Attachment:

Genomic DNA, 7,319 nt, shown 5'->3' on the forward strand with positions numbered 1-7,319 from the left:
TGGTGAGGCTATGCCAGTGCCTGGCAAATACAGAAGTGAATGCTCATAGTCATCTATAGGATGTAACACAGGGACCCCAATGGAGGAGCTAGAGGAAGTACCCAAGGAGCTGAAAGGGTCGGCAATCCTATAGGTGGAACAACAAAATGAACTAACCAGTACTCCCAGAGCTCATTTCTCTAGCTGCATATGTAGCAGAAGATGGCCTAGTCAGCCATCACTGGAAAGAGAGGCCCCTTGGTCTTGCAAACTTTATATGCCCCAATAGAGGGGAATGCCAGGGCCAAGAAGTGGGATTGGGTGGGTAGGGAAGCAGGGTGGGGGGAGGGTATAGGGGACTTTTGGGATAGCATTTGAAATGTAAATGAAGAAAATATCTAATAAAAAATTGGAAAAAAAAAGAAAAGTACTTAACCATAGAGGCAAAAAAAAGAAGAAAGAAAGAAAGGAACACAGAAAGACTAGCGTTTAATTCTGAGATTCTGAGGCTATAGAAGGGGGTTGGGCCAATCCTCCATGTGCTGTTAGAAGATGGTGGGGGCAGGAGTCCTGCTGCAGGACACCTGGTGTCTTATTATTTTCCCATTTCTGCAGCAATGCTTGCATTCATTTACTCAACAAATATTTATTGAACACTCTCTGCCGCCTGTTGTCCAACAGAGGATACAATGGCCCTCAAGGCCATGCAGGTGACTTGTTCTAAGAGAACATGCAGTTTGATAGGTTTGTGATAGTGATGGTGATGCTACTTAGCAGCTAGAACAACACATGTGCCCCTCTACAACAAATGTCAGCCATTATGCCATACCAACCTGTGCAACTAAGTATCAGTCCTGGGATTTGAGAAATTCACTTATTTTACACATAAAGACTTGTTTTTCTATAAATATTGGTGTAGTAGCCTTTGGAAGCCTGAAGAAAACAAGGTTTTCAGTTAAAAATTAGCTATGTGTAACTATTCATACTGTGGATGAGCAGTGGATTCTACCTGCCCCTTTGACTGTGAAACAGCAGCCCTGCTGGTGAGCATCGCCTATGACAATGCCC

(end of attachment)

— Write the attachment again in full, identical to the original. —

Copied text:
Genomic DNA, 7,319 nt, shown 5'->3' on the forward strand with positions numbered 1-7,319 from the left:
TGGTGAGGCTATGCCAGTGCCTGGCAAATACAGAAGTGAATGCTCATAGTCATCTATAGGATGTAACACAGGGACCCCAATGGAGGAGCTAGAGGAAGTACCCAAGGAGCTGAAAGGGTCGGCAATCCTATAGGTGGAACAACAAAATGAACTAACCAGTACTCCCAGAGCTCATTTCTCTAGCTGCATATGTAGCAGAAGATGGCCTAGTCAGCCATCACTGGAAAGAGAGGCCCCTTGGTCTTGCAAACTTTATATGCCCCAATAGAGGGGAATGCCAGGGCCAAGAAGTGGGATTGGGTGGGTAGGGAAGCAGGGTGGGGGGAGGGTATAGGGGACTTTTGGGATAGCATTTGAAATGTAAATGAAGAAAATATCTAATAAAAAATTGGAAAAAAAAAGAAAAGTACTTAACCATAGAGGCAAAAAAAAGAAGAAAGAAAGAAAGGAACACAGAAAGACTAGCGTTTAATTCTGAGATTCTGAGGCTATAGAAGGGGGTTGGGCCAATCCTCCATGTGCTGTTAGAAGATGGTGGGGGCAGGAGTCCTGCTGCAGGACACCTGGTGTCTTATTATTTTCCCATTTCTGCAGCAATGCTTGCATTCATTTACTCAACAAATATTTATTGAACACTCTCTGCCGCCTGTTGTCCAACAGAGGATACAATGGCCCTCAAGGCCATGCAGGTGACTTGTTCTAAGAGAACATGCAGTTTGATAGGTTTGTGATAGTGATGGTGATGCTACTTAGCAGCTAGAACAACACATGTGCCCCTCTACAACAAATGTCAGCCATTATGCCATACCAACCTGTGCAACTAAGTATCAGTCCTGGGATTTGAGAAATTCACTTATTTTACACATAAAGACTTGTTTTTCTATAAATATTGGTGTAGTAGCCTTTGGAAGCCTGAAGAAAACAAGGTTTTCAGTTAAAAATTAGCTATGTGTAACTATTCATACTGTGGATGAGCAGTGGATTCTACCTGCCCCTTTGACTGTGAAACAGCAGCCCTGCTGGTGAGCATCGCCTATGACAATGCCC